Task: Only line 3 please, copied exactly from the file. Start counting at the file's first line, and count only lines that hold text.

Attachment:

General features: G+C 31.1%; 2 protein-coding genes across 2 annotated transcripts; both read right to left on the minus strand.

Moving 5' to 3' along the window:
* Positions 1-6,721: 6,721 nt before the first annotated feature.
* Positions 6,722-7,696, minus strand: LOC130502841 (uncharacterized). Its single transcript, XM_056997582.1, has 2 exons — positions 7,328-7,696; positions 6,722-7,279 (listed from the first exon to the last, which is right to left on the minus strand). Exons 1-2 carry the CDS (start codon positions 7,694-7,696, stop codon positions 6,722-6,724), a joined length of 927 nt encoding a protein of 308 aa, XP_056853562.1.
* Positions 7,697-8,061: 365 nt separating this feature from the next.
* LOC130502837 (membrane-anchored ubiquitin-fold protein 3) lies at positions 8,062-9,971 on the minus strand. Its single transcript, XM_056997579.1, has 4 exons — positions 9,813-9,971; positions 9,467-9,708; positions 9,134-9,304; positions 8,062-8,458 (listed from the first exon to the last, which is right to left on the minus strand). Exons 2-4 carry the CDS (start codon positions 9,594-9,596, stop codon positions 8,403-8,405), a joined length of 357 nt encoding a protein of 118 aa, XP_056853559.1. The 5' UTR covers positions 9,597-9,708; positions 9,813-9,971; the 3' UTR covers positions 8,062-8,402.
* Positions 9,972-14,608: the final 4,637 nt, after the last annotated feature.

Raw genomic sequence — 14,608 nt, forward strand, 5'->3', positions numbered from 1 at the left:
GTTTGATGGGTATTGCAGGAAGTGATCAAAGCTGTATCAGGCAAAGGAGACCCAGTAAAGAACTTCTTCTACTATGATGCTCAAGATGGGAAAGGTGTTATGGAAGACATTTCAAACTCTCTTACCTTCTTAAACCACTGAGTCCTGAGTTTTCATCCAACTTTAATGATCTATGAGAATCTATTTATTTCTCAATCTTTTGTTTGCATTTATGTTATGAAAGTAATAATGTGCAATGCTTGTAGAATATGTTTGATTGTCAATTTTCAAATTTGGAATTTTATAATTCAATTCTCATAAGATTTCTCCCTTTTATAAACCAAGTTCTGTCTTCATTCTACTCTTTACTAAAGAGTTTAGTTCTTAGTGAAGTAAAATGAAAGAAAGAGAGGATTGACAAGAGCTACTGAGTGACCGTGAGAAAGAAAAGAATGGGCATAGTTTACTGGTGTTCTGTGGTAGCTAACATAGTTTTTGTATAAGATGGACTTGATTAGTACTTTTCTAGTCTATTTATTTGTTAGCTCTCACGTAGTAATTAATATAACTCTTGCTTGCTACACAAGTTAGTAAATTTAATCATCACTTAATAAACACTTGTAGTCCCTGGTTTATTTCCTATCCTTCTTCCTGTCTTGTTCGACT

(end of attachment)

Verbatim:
* Positions 1-6,721: 6,721 nt before the first annotated feature.